Court staff across the country have been issued with new guidance aimed at helping them to assist journalists covering hearings.
Last month HTFP reported how a youth court usher had attempted to bar Bristol Post journalist Alex Wood from a hearing – only to admit when challenged that she “didn’t know” why he should be denied access.
And in January, an usher and a clerk tried to ban Birmingham Mail investigations editor Jeanette Oldham from entering Worcester Crown Court in the mistaken belief that the judge had imposed a reporting restriction which meant that she was not allowed to attend the hearing.
The guidance, which has been made publicly available, is “part of a wider effort to build stronger working relationships between courts and the press”.
It explains the general rights of journalists attending courts and offers advice on how to assist them, while separate documents have also been produced to help guide staff working in criminal courts, civil courts, family courts and tribunals when they come into contact with the media.
Santha Rasaiah, of the NMA, said: “Open Justice is vital to the rule of law and is achieved, in practice, by press reporting of courts and tribunals to the wider public. That depends not just on the legal framework, but the day to day practicalities of journalistic access and reporting.
“The NMA therefore warmly welcomed both the opportunity to work with HMCTS on this new guidance and its wider publication. A ready reference, providing common guidance, will assist court, press and public alike. We hope that it will promote further constructive co-operation, court reporting and public understanding of the work of our justice system.”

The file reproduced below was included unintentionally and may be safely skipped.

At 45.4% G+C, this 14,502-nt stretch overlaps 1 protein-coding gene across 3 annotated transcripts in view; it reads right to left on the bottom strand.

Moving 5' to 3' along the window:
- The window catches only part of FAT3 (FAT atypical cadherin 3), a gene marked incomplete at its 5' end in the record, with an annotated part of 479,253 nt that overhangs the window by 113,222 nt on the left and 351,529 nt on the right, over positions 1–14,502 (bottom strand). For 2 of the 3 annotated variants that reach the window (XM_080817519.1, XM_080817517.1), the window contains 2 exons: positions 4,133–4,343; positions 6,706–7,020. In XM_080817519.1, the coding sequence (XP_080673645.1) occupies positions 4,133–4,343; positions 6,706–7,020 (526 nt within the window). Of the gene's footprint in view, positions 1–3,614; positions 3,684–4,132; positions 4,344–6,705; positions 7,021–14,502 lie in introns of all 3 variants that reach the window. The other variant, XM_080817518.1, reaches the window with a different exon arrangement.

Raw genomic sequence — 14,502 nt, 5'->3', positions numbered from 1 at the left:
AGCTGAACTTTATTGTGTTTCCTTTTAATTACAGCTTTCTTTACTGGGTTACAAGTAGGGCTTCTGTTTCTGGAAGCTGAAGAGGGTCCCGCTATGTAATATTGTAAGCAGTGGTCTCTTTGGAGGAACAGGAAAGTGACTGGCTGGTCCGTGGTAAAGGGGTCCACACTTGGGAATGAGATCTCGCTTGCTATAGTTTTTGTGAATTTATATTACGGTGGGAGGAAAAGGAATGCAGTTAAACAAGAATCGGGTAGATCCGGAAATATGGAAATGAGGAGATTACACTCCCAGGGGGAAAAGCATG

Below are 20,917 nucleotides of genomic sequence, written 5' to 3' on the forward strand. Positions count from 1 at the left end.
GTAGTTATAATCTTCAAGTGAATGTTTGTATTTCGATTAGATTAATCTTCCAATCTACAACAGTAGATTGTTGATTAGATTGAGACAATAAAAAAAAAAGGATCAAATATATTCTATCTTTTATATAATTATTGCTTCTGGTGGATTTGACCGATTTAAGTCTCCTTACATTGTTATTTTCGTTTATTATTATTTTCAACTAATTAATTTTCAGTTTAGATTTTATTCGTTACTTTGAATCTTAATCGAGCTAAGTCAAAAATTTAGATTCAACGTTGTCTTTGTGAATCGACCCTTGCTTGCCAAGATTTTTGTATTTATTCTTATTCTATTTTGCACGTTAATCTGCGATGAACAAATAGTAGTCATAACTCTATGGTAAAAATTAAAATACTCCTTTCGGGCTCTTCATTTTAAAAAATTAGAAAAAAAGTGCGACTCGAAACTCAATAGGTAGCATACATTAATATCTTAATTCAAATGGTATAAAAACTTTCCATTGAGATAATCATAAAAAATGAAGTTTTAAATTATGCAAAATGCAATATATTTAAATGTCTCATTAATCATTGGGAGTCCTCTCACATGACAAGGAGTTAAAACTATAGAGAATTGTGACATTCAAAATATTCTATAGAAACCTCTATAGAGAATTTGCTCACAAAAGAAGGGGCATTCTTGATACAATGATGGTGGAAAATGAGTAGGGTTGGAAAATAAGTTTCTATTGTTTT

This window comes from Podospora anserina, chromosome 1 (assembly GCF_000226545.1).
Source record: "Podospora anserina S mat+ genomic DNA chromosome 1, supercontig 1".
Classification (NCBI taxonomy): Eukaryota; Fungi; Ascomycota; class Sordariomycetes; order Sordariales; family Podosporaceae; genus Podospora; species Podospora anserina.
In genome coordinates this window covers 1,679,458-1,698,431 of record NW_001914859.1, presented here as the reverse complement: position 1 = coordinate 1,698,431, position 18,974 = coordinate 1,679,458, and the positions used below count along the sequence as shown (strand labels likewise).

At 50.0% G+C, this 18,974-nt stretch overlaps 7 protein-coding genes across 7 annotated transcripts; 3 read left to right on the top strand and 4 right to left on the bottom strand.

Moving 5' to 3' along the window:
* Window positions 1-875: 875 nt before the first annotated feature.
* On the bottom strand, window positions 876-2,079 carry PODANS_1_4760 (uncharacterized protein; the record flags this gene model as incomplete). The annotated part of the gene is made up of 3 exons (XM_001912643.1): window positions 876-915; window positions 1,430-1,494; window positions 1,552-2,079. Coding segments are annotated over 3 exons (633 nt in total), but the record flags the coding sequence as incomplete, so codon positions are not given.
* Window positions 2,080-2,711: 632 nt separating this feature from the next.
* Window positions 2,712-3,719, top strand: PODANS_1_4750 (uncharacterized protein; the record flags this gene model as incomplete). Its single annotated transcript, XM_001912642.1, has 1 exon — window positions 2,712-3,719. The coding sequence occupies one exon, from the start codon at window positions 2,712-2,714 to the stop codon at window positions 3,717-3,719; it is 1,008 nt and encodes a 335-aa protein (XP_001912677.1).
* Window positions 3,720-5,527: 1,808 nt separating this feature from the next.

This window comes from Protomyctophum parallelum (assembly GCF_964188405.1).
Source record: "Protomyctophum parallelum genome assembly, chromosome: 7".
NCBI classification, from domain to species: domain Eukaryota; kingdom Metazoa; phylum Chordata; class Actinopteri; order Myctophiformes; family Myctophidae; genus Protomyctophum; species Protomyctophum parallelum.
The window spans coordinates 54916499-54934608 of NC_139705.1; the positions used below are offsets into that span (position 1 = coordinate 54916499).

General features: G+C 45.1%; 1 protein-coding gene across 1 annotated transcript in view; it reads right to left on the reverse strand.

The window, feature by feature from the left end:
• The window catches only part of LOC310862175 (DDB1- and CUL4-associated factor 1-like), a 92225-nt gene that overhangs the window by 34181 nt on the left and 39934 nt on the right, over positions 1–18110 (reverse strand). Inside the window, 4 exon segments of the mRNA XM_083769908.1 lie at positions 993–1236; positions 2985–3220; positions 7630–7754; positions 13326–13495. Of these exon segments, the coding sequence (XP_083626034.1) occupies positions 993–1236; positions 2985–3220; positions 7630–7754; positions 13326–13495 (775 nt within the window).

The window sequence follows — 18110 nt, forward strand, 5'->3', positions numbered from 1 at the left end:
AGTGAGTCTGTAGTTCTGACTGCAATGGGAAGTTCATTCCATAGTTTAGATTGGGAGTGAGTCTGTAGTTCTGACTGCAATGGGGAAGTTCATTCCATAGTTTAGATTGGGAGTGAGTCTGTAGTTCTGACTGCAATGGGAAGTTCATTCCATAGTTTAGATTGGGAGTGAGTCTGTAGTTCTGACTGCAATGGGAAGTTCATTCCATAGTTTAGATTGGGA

SoE executive director Ian Murray added: “This is an important initiative and the Society is delighted to have been able to assist in helping to reinforce these guidelines to court staff and journalists.
“If the public is to have faith in the justice system it must see it in action and that means ensuring journalists have access to courts and the necessary information to do their jobs. At the same time court staff need to have simple guidelines as to what is permissible. There is more to do but the work carried out so far is extremely important.”
HMCTS chief executive Susan Acland-Hood said impartial media court reporting was an “important way of maintaining public confidence” in the system.
She added: “This reshaped guidance, which we are publishing for the first time, is designed to give our staff easily accessible information so they can support all those reporting on proceedings in courts across the country. I’m incredibly grateful to everyone who helped put it together.
“We will continue to work closely with stakeholders to promote good working relationships between HMCTS and regional media. Their insight and expertise will ensure our ongoing programme of reform not only maintains but, wherever possible, enhances open justice.”